Harry and Henry

A couple of nights ago, I finished the Harry Potter series. You might have heard of it – it’s about this boy who finds out he is a wizard and goes off to a school called Hogwarts and discovers he’s actually quite a famous person in the wizarding world. I was never one of those against the Harry Potter series, and when they came out, I just wasn’t interested in reading them. But as it goes when you have friends who read YA fiction (ahem, Twilight?), sometimes you can be convinced to read something you might not otherwise have picked up.

THESE BOOKS ARE INCREDIBLE. Just had to get that out. I wish I could go into lots of spoiler-alert details about how amazing J.K. Rowling is at sustaining a plot from Book One all the way to Book Seven, but I don’t want to ruin the ending of Book Seven for anyone, especially my good friend LeeAnn who is just at the beginning of it. I am convinced that these books, like Lord of the Rings and the Chronicles of Narnia, will be classics in the libraries of literature. Characters like Dumbledore, Snape, Voldemort, and Harry should all be studied in contemporary literature classes. And don’t get me started on the biblical and historical allusions, besides the sheer merit of the battle of good vs. evil. I can’t think of the last time I’ve read a 700-page book and, upon finishing, wanted to start it right back over again.

So that’s how I spent the last week – reading book seven of the Harry Potter series while my husband was out of town. I worked and slept here and there, occasionally remembered to feed and bathe my kids, but on the whole I read Harry Potter.

Though it is hard to migrate away from the Harry Potter post, it has been several weeks, and I have so far failed to announce that we’re having a baby boy in May. Named Harry. Just kidding. Brandon and I are pretty certain we’ve settled on the name Henry. It came up while we were in Nashville the weekend before Christmas, walking through the Hank Williams exhibit at the Country Music Hall of Fame. We’re likely to call him Hank for short, especially if he likes baseball. Or country music 😉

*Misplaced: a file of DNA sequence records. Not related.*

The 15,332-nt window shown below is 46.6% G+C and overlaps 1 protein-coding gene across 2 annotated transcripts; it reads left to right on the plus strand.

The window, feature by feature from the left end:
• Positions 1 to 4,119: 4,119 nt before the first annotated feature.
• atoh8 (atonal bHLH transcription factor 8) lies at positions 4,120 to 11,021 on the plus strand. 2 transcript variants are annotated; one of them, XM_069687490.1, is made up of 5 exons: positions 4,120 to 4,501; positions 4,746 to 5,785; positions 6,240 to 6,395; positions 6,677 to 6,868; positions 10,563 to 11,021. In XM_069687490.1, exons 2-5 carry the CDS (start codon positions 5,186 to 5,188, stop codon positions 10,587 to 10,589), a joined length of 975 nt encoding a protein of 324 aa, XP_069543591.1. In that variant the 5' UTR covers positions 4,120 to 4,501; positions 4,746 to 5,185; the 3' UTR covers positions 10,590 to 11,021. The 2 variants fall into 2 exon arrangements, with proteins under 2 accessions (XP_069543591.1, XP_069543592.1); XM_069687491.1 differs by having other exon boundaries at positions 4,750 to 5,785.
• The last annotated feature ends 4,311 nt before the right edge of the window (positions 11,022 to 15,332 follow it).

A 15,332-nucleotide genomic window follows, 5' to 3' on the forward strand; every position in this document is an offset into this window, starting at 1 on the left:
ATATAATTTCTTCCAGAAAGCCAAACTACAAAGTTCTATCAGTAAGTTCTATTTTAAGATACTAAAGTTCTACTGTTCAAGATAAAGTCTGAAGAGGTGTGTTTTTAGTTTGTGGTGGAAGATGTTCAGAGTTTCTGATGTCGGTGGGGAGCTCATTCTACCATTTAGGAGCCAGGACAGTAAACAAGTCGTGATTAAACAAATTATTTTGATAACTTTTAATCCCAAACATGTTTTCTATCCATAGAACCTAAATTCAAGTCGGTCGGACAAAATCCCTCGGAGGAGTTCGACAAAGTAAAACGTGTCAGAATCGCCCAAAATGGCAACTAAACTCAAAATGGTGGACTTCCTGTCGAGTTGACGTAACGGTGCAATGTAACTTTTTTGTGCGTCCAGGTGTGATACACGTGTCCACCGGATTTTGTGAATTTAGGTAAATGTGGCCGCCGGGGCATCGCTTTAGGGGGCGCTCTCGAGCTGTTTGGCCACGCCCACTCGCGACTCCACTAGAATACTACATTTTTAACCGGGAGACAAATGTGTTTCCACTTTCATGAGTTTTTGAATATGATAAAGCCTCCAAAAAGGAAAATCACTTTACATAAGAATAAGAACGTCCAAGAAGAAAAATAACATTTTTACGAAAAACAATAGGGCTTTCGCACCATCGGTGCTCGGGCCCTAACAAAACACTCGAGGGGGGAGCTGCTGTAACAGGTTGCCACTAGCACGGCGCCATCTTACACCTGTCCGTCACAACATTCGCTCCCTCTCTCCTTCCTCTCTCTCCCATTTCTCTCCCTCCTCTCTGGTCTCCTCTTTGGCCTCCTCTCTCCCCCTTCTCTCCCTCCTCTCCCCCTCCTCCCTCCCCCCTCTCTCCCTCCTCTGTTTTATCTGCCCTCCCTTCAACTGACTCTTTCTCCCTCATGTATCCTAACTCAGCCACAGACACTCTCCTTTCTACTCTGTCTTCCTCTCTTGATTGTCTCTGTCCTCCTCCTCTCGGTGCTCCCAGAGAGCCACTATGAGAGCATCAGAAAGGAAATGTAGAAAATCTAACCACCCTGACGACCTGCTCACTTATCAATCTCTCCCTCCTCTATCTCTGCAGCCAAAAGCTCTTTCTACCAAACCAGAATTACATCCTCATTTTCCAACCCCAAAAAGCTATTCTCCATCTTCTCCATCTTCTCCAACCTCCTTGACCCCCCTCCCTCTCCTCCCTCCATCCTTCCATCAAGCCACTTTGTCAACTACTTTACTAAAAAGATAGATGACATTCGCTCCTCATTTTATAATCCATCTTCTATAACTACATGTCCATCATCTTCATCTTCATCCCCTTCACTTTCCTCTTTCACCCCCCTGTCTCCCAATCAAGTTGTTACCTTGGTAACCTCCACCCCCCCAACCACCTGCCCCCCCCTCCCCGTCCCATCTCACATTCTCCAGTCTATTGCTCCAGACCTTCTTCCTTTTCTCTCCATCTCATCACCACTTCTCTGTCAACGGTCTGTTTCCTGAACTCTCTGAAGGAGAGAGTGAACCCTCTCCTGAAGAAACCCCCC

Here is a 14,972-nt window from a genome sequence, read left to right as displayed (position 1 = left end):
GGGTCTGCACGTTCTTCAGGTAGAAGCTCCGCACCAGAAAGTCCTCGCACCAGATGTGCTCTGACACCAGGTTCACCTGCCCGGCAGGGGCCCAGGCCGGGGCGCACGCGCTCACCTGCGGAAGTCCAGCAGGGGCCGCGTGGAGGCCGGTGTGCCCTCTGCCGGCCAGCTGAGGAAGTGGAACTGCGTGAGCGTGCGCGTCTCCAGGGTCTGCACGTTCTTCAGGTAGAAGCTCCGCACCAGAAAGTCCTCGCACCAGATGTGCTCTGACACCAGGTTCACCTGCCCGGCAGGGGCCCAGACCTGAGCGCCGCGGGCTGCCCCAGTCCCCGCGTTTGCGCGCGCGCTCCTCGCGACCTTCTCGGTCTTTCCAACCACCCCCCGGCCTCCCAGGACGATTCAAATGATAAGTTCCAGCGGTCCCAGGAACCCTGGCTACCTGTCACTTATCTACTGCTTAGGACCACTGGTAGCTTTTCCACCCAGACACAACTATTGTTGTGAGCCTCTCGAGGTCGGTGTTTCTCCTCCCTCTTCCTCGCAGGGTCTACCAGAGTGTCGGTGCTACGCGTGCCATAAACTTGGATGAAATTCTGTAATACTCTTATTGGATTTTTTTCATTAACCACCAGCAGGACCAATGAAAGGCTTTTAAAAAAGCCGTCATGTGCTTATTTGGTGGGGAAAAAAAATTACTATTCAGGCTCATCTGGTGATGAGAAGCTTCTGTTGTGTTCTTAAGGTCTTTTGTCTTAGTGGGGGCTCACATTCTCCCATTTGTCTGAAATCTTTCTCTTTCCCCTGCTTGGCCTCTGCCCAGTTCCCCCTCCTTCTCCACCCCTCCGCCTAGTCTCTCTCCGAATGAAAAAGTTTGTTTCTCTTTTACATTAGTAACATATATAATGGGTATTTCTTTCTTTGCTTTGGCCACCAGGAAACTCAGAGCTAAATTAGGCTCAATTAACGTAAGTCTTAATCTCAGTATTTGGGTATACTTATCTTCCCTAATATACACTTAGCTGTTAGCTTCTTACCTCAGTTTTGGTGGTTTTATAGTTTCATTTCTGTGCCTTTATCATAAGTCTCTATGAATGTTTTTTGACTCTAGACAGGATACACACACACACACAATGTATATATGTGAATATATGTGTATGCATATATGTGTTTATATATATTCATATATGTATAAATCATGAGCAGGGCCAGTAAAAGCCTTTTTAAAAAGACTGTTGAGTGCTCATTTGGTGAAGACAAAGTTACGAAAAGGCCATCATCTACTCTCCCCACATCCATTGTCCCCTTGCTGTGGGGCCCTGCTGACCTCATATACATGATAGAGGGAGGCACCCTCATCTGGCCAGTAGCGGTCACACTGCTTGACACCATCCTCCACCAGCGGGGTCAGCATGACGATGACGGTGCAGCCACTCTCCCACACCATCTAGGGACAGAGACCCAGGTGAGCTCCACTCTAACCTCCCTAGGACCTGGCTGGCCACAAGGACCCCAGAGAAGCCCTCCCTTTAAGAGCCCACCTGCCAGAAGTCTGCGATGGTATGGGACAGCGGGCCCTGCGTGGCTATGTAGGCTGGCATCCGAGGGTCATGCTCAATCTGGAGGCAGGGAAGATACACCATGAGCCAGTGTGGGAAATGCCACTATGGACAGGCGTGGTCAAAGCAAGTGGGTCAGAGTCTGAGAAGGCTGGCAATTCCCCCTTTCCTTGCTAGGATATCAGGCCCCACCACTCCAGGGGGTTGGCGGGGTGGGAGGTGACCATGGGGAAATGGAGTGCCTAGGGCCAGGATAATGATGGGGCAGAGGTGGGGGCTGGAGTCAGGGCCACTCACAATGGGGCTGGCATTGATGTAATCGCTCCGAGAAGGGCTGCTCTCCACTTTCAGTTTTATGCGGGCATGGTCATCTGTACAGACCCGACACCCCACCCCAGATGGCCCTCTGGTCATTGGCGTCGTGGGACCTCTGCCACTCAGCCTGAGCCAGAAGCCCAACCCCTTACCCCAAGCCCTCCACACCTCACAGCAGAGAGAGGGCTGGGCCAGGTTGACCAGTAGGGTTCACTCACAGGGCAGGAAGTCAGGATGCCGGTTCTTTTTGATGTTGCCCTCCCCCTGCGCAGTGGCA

I don’t think that we’ve been the ones to name our kids, really. Their names surface out of dreams and coincidences, as if selected by God and deposited in some ridiculous way, like I’ve just seen the face of Mary in my peanut butter and jelly sandwich. Henry will be no different – it just, fits. I only know the little man based on the kicks and nudges he’s giving me right now, but something in me says, this guy is going to be Henry. Little Hank. Hank the Tank?

Oh, by the way, in case you missed it, it’s a new year. Tomorrow is 1/11/11. What will YOU do at 11:11 a.m. on 1/11/11? I’ll probably be checking my mailbox. Maybe tomorrow’s the day my poetry manuscript will be accepted for publication! By Norton! Unsolicited! Woo!

Published by Sarah M. Wells

Sarah M. Wells is the author of The Family Bible Devotional: Stories from the Gospels to Help Kids and Parents Love God and Love Others (2022), American Honey: A Field Guide to Resisting Temptation (2021), Between the Heron and the Moss (2020), The Family Bible Devotional: Stories from the Bible to Help Kids and Parents Engage and Love Scripture (2018), Pruning Burning Bushes (2012), and a chapbook of poems, Acquiesce, winner of the 2008 Starting Gate Award through Finishing Line Press (2009). Sarah's work has been honored with four Pushcart Prize nominations, and her essays have appeared in the notable essays list in the Best American Essays 2012, 2013, 2014, 2015, 2017, and 2018. Sarah is the recipient of a 2018 Individual Excellence Award from the Ohio Arts Council. She resides in Ashland, Ohio with her husband and three children.

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